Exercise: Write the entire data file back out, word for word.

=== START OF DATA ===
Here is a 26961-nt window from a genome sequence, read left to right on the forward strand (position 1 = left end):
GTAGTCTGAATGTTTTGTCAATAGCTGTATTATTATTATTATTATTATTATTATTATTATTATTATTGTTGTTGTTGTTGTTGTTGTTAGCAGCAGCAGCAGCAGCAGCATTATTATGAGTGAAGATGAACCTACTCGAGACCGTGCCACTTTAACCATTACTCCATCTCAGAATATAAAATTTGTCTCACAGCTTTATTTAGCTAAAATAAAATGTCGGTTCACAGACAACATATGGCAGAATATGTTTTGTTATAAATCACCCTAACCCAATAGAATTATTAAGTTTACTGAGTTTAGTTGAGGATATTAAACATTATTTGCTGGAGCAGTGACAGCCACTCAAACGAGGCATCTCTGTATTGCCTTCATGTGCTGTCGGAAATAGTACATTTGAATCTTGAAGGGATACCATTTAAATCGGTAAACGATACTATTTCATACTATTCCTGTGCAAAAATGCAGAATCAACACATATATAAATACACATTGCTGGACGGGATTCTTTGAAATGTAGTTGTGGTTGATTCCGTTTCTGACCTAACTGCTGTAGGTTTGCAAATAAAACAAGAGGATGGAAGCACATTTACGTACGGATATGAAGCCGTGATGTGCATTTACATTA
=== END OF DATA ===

Here is a 26961-nt window from a genome sequence, read left to right on the forward strand (position 1 = left end):
GTAGTCTGAATGTTTTGTCAATAGCTGTATTATTATTATTATTATTATTATTATTATTATTATTATTGTTGTTGTTGTTGTTGTTGTTAGCAGCAGCAGCAGCAGCAGCATTATTATGAGTGAAGATGAACCTACTCGAGACCGTGCCACTTTAACCATTACTCCATCTCAGAATATAAAATTTGTCTCACAGCTTTATTTAGCTAAAATAAAATGTCGGTTCACAGACAACATATGGCAGAATATGTTTTGTTATAAATCACCCTAACCCAATAGAATTATTAAGTTTACTGAGTTTAGTTGAGGATATTAAACATTATTTGCTGGAGCAGTGACAGCCACTCAAACGAGGCATCTCTGTATTGCCTTCATGTGCTGTCGGAAATAGTACATTTGAATCTTGAAGGGATACCATTTAAATCGGTAAACGATACTATTTCATACTATTCCTGTGCAAAAATGCAGAATCAACACATATATAAATACACATTGCTGGACGGGATTCTTTGAAATGTAGTTGTGGTTGATTCCGTTTCTGACCTAACTGCTGTAGGTTTGCAAATAAAACAAGAGGATGGAAGCACATTTACGTACGGATATGAAGCCGTGATGTGCATTTACATTA